NOTE: Due to OAuth 1.0 deprecation, as of 7/15/2020 all OAuth 1.0 apps will no longer be available in your dashboard.
NOTE: OAuth 1.0 deprecation took place on February 11, 2020.
NOTE: Blog updated to reflect OpenID 2.0 deprecation took place on May 31, 2019.
What is happening?
On December 17th, 2019, Intuit will discontinue all support for OAuth 1.0 and OpenID 2.0 was deprecated on May 31, 2019. After December 17th, 2019, applications will no longer be allowed to make API calls using OAuth 1.0 and no OpenID 2.0 API calls after May 31, 2019.
UPDATE: If you act before May 31, 2019 you will be eligible for a special thank you! All the details are here.
Why is this happening?
We are making this change to keep our QuickBooks Online and QuickBooks Payments customers aligned with industry standards.
What tools are available?
Our OAuth migration libraries and Migration documentation are available to all developers. Plus, all developers that joined before July 2017 can now see tabs for both OAuth 1.0 and OAuth 2.0 keys in their developer accounts.
If your app was created using OAuth 2.0 keys, you will only see OAuth 2 settings, and you will not see the Migration tab in the OAuth 2.0 Playground.
How do I know which type of OAuth I’m using?
See the Authentication and Authorization docs for detailed information about how to determine which version of OAuth and OpenID your apps currently use.
What should I do and when?
If you are affected by this change, please update your application code and your app settings in your developer account:
- If your app is still under development and you have no connections in Production yet, change your code now to support OAuth 2.0. (It’s easier to implement than OAuth 1.0.)
- If your app is live and already has connections in Production, start planning your migration to OAuth 2.0 as soon as possible (well before the December 17, 2019 deadline). We recommend that you review the Migration documentation and the migration sections of the OAuth FAQ now, to determine the resources and time you’ll need.
- If your app supports OpenID 2.0, be sure to also migrate to OpenID Connect.
What happens to my existing OAuth 1.0 tokens? Can I continue to use them?
Your OAuth 1.0 tokens continue to remain valid until December 17, 2019 or earlier based on your token expiration duration. You can continue to maintain OAuth 1.0 connections (and to use OpenID 2.0) while you work on implementing OAuth 2.0 in your app. Additionally, you can use the Migration API to send us your OAuth 1.0 tokens and get corresponding OAuth 2.0 tokens programmatically. At that point, those OAuth 1.0 tokens will continue to work for 30 days, after which they will be invalidated.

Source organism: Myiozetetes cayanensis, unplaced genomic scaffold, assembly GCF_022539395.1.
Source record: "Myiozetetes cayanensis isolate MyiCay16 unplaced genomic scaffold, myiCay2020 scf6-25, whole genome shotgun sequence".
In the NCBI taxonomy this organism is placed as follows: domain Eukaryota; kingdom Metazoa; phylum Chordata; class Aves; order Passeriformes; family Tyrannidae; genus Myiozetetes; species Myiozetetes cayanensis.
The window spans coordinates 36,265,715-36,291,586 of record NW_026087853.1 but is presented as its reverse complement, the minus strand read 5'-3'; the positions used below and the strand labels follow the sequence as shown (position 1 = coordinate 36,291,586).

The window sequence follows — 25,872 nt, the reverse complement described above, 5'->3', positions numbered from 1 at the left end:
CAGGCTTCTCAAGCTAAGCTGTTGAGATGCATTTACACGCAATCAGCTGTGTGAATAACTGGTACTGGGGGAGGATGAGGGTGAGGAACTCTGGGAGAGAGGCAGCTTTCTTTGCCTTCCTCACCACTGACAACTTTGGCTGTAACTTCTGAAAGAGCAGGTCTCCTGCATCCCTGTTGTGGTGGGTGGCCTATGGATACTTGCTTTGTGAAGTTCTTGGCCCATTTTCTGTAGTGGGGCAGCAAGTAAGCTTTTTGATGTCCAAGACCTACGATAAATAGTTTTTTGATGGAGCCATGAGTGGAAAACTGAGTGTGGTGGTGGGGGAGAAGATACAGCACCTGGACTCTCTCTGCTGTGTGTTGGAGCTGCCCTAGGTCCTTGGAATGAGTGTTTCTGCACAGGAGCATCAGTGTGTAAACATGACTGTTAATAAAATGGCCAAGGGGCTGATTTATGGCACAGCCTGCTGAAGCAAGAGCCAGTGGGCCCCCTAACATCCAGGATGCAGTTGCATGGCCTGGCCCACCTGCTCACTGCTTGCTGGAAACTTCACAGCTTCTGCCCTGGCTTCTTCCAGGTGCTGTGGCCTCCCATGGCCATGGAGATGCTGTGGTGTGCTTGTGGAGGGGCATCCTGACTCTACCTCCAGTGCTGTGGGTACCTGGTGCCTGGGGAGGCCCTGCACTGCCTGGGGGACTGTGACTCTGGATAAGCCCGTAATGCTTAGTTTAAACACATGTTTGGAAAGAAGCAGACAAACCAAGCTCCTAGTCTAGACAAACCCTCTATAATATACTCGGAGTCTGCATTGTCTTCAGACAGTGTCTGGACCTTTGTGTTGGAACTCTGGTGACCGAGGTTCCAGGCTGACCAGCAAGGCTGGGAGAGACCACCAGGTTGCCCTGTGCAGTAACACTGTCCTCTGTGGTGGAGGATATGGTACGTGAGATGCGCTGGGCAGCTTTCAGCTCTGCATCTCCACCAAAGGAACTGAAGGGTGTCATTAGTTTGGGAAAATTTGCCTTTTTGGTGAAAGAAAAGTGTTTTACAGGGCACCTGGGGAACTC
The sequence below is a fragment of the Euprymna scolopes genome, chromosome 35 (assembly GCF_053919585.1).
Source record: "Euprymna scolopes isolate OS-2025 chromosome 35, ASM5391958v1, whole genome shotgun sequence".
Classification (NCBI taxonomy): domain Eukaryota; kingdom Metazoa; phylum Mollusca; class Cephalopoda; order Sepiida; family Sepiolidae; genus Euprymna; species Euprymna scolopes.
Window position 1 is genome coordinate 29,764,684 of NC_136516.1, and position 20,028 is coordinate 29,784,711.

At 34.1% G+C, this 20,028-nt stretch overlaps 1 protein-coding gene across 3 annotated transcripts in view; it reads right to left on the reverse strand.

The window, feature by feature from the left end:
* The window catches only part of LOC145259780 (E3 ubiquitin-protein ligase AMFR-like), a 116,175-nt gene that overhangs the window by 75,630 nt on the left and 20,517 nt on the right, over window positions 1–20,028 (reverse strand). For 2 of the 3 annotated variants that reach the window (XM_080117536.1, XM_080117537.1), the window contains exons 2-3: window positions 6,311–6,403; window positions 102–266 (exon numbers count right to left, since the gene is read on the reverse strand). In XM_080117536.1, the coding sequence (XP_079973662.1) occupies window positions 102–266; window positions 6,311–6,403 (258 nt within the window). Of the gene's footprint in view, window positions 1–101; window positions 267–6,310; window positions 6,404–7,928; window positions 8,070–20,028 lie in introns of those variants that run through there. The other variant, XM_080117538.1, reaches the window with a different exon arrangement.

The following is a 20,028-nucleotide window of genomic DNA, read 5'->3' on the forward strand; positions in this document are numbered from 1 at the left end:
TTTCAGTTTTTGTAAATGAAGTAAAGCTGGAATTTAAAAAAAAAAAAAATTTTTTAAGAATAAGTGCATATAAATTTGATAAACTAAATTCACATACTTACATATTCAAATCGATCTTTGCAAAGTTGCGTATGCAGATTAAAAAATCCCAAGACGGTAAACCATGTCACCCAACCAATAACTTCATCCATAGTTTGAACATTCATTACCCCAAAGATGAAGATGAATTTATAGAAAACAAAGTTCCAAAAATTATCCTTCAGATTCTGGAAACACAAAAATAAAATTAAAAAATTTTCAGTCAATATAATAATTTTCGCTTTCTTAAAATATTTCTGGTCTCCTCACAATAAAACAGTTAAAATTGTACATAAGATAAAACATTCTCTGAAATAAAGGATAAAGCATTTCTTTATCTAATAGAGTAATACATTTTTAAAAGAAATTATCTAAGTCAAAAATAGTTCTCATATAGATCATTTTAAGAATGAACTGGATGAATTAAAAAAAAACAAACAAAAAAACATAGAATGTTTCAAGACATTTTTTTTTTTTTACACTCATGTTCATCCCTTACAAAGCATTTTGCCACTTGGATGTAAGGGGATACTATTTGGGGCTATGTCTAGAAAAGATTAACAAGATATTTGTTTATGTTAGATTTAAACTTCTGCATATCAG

Has this requirement been announced before?
About 18 months ago, we announced support for OAuth 2.0. At that time, all new apps started using OAuth 2.0 for authorization, and (if applicable) OpenID Connect for single sign-on authentication.
We updated the developer portal with information about our long-term plan to deprecate OAuth 1.0 and OpenID 2.0. We also started working on a migration plan to help existing developers move from OAuth 1.0 to OAuth 2.0. We launched an OAuth 1.0 to 2.0 migration open beta program to give you an opportunity to use and give us input on our migration tools and processes.
Over the past year, we have provided several OAuth 2.0 libraries, and included modules to migrate OAuth1.0 tokens to OAuth2.0. Most recently, we released libraries in Python and Node.js.
The beta program has been completed, and our migration tools and plan are now in place. We’re asking all developers to move off of OAuth 1.0 by December 17, 2019.
Will there be more deprecations and migrations in the future?
Yes. In September 2018, we deprecated TLS 1.0 and 1.1, and we have deprecated other capabilities over the years. As participants in a technology ecosystem, it’s a good idea to plan ahead so that your integration can evolve alongside Intuit, as we stay aligned with industry practices and consumer expectations.
Here are a few best practices that can help:
- Follow our blog for early views of upcoming changes to QuickBooks APIs, so that you have plenty of time to prepare for important changes.
- Verify that the email address in your developer account goes to a monitored inbox, so that you receive important notices in a timely manner.
- If you outsource your integration to a 3rd-party vendor or contractor, plan your long-term budget to include support for QuickBooks API changes–especially changes related to security, privacy, and adherence to broad industry standards.
I have questions!
Have questions or feedback? Please feel free to comment below or in our developer forums.